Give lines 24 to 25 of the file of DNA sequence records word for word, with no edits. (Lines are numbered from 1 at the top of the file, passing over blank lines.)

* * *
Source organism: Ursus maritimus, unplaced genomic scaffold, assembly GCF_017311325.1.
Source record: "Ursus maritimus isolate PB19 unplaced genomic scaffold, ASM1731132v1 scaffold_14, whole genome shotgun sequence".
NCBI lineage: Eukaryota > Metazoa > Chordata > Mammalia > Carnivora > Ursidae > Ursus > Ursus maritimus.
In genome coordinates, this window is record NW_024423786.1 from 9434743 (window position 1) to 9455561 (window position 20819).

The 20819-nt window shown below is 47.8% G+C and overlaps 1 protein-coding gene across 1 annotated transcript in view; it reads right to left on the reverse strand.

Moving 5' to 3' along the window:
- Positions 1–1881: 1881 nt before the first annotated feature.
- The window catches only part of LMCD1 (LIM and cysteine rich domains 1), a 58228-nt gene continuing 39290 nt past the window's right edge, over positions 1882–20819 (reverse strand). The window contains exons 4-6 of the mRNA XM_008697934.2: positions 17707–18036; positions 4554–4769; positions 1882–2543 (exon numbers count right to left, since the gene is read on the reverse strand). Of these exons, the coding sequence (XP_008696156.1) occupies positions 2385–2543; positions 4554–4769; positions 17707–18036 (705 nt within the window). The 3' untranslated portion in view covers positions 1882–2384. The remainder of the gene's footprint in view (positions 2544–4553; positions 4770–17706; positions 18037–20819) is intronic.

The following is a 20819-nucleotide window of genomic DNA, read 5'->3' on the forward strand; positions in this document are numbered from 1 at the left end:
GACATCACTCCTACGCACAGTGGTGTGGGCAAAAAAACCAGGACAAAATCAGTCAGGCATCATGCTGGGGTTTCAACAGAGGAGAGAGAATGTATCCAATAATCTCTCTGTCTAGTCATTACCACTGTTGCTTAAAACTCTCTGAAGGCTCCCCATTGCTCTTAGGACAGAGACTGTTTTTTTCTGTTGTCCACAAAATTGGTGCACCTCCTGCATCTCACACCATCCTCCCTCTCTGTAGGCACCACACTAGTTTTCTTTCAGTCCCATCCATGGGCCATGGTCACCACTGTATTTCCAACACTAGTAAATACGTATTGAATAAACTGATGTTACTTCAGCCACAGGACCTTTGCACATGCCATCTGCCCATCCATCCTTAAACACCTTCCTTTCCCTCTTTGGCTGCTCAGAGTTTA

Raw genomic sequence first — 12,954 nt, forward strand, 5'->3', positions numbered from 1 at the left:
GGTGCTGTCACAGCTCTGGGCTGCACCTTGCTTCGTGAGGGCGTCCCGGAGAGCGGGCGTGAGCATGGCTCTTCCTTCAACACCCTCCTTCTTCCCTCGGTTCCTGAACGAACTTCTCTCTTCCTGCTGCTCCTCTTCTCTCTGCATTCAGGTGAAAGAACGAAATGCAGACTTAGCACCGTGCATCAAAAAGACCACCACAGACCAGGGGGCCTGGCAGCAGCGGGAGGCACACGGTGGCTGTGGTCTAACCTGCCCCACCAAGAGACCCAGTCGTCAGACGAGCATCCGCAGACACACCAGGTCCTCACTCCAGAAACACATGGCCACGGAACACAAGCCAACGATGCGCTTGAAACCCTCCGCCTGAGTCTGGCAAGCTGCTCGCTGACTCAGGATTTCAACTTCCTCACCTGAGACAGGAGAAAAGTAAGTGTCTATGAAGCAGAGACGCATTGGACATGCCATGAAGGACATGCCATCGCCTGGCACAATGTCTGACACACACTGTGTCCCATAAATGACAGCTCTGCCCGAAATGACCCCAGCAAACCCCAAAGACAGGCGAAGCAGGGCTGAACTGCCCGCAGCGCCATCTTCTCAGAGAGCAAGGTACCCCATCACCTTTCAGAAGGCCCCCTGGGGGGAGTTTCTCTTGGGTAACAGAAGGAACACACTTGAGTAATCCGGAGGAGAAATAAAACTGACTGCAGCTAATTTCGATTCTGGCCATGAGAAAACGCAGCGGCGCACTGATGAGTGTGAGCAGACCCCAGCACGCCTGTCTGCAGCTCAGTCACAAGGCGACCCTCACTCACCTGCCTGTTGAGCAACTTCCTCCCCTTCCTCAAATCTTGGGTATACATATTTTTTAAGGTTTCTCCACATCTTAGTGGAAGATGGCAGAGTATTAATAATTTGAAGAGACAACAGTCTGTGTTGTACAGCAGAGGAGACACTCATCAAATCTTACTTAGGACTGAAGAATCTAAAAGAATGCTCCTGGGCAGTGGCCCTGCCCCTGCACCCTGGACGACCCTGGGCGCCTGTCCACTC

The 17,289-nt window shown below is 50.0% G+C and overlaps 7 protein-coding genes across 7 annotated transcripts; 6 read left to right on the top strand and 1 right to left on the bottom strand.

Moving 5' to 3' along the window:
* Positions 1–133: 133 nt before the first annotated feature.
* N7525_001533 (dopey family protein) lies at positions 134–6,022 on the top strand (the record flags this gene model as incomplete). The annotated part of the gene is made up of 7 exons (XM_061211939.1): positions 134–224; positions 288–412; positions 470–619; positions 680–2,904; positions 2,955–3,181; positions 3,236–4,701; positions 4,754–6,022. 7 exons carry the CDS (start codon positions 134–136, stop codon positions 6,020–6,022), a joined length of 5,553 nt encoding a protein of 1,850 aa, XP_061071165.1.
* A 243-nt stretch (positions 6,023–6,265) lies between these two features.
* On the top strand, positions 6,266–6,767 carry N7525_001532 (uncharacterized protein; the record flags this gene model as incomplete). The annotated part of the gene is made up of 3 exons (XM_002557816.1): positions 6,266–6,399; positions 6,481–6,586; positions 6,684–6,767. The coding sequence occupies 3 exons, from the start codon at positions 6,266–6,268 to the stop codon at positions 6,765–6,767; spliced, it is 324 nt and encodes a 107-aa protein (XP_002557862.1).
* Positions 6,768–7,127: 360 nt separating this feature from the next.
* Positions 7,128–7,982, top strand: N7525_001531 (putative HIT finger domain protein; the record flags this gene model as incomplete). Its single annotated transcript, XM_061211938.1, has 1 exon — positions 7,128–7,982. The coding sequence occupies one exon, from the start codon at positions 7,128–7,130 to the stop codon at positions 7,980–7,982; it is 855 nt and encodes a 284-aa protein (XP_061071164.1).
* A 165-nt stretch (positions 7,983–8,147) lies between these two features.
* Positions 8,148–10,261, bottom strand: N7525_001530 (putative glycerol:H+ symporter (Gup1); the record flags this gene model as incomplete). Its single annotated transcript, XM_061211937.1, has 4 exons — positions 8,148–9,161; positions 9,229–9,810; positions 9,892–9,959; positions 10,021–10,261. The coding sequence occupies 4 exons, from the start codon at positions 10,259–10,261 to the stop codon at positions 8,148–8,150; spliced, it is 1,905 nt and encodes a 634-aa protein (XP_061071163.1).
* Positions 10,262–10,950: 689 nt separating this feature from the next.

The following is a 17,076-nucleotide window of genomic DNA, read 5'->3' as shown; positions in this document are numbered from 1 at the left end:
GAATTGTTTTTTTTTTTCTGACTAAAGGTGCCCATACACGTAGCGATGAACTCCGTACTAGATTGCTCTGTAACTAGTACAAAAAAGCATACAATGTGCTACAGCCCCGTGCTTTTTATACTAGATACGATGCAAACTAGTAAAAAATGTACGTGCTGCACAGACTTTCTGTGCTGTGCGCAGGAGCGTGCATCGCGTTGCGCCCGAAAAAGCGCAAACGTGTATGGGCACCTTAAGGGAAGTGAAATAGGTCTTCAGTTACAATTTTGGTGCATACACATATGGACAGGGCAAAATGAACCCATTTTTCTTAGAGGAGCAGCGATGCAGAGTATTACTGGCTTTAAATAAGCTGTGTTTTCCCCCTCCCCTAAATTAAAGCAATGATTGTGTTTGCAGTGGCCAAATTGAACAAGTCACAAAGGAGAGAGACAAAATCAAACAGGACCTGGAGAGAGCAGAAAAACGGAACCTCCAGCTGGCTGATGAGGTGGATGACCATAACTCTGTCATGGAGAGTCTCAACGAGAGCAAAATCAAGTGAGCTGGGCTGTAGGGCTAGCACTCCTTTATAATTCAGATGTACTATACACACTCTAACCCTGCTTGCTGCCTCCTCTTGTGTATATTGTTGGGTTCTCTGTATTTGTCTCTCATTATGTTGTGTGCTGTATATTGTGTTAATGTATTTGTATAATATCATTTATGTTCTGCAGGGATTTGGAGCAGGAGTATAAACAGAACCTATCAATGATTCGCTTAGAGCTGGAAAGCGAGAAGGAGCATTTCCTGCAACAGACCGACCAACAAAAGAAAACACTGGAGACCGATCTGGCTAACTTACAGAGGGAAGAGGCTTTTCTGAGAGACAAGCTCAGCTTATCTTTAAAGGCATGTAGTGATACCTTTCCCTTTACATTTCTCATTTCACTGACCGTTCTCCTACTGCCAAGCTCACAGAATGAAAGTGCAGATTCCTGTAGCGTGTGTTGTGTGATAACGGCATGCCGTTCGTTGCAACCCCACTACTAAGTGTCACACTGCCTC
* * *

The following is a 17,076-nucleotide window of genomic DNA, read 5'->3' as shown; positions in this document are numbered from 1 at the left end:
GAATTGTTTTTTTTTTTCTGACTAAAGGTGCCCATACACGTAGCGATGAACTCCGTACTAGATTGCTCTGTAACTAGTACAAAAAAGCATACAATGTGCTACAGCCCCGTGCTTTTTATACTAGATACGATGCAAACTAGTAAAAAATGTACGTGCTGCACAGACTTTCTGTGCTGTGCGCAGGAGCGTGCATCGCGTTGCGCCCGAAAAAGCGCAAACGTGTATGGGCACCTTAAGGGAAGTGAAATAGGTCTTCAGTTACAATTTTGGTGCATACACATATGGACAGGGCAAAATGAACCCATTTTTCTTAGAGGAGCAGCGATGCAGAGTATTACTGGCTTTAAATAAGCTGTGTTTTCCCCCTCCCCTAAATTAAAGCAATGATTGTGTTTGCAGTGGCCAAATTGAACAAGTCACAAAGGAGAGAGACAAAATCAAACAGGACCTGGAGAGAGCAGAAAAACGGAACCTCCAGCTGGCTGATGAGGTGGATGACCATAACTCTGTCATGGAGAGTCTCAACGAGAGCAAAATCAAGTGAGCTGGGCTGTAGGGCTAGCACTCCTTTATAATTCAGATGTACTATACACACTCTAACCCTGCTTGCTGCCTCCTCTTGTGTATATTGTTGGGTTCTCTGTATTTGTCTCTCATTATGTTGTGTGCTGTATATTGTGTTAATGTATTTGTATAATATCATTTATGTTCTGCAGGGATTTGGAGCAGGAGTATAAACAGAACCTATCAATGATTCGCTTAGAGCTGGAAAGCGAGAAGGAGCATTTCCTGCAACAGACCGACCAACAAAAGAAAACACTGGAGACCGATCTGGCTAACTTACAGAGGGAAGAGGCTTTTCTGAGAGACAAGCTCAGCTTATCTTTAAAGGCATGTAGTGATACCTTTCCCTTTACATTTCTCATTTCACTGACCGTTCTCCTACTGCCAAGCTCACAGAATGAAAGTGCAGATTCCTGTAGCGTGTGTTGTGTGATAACGGCATGCCGTTCGTTGCAACCCCACTACTAAGTGTCACACTGCCTC